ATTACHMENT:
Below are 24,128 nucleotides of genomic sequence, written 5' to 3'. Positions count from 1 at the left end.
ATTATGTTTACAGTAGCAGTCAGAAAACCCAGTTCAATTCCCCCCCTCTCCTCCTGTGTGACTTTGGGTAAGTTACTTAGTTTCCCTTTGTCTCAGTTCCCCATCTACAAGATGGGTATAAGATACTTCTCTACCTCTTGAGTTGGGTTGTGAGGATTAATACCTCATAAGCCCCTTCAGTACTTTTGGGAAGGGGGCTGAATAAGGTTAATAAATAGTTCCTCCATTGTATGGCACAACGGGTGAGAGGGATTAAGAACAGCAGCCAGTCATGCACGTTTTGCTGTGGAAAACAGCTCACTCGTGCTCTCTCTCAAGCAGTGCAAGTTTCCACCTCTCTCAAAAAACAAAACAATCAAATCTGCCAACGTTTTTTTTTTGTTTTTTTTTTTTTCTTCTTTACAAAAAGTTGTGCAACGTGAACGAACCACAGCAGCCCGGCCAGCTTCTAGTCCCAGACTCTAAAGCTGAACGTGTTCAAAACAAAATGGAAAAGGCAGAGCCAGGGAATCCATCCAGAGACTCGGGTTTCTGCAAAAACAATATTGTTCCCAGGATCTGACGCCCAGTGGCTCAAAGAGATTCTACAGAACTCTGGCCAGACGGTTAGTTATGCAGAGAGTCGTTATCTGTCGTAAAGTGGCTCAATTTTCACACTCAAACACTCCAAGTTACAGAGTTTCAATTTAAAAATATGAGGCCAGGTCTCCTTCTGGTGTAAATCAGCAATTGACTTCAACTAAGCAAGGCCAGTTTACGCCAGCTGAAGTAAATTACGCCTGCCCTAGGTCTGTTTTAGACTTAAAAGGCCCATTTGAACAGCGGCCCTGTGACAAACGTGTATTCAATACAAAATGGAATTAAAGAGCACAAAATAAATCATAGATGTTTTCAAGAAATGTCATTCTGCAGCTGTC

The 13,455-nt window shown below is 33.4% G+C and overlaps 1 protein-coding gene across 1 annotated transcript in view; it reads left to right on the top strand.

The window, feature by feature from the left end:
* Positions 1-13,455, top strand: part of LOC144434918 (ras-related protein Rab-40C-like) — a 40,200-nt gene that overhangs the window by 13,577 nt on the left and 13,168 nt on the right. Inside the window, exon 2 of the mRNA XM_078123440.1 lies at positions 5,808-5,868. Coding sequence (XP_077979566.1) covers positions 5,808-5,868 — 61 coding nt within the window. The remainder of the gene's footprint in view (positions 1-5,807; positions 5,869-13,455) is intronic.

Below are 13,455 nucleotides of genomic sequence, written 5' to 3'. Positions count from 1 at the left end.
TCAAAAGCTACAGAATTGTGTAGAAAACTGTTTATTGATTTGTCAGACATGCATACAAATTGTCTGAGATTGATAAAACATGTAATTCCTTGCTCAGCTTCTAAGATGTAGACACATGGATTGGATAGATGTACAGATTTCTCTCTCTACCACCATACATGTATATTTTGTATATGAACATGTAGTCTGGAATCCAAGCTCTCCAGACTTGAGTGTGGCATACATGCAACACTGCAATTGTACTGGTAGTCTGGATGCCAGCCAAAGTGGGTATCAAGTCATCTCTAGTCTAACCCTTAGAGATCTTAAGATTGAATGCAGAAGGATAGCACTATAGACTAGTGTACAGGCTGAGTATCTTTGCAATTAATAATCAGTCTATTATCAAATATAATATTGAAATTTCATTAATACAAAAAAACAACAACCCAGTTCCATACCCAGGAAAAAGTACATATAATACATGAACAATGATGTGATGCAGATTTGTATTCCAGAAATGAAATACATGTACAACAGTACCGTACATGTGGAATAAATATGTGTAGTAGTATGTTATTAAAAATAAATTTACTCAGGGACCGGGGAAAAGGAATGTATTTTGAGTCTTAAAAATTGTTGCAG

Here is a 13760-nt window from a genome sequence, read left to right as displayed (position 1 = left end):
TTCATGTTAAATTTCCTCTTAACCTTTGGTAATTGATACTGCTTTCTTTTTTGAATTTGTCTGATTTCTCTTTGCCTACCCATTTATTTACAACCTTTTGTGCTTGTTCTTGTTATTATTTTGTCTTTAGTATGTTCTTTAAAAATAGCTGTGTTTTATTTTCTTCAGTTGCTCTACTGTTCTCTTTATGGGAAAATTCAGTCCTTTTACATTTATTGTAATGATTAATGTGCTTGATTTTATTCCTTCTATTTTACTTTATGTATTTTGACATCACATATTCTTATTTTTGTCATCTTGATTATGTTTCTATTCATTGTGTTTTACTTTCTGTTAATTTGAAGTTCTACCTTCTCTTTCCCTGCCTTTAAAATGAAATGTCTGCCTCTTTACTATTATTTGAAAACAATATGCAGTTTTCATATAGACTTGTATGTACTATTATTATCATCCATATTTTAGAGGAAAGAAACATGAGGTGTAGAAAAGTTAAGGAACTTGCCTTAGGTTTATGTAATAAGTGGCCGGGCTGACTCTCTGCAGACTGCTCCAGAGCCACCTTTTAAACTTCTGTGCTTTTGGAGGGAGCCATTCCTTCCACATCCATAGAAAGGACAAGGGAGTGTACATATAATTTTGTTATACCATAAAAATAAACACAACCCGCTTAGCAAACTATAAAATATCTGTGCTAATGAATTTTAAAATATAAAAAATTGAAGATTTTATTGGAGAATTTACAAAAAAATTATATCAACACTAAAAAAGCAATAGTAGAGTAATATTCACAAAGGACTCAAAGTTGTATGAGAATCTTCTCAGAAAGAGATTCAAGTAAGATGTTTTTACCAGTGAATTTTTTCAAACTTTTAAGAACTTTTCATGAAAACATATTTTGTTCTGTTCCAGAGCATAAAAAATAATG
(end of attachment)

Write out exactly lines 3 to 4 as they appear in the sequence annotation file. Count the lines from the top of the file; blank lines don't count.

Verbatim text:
The 13,455-nt window shown below is 33.4% G+C and overlaps 1 protein-coding gene across 1 annotated transcript in view; it reads left to right on the top strand.

The window, feature by feature from the left end: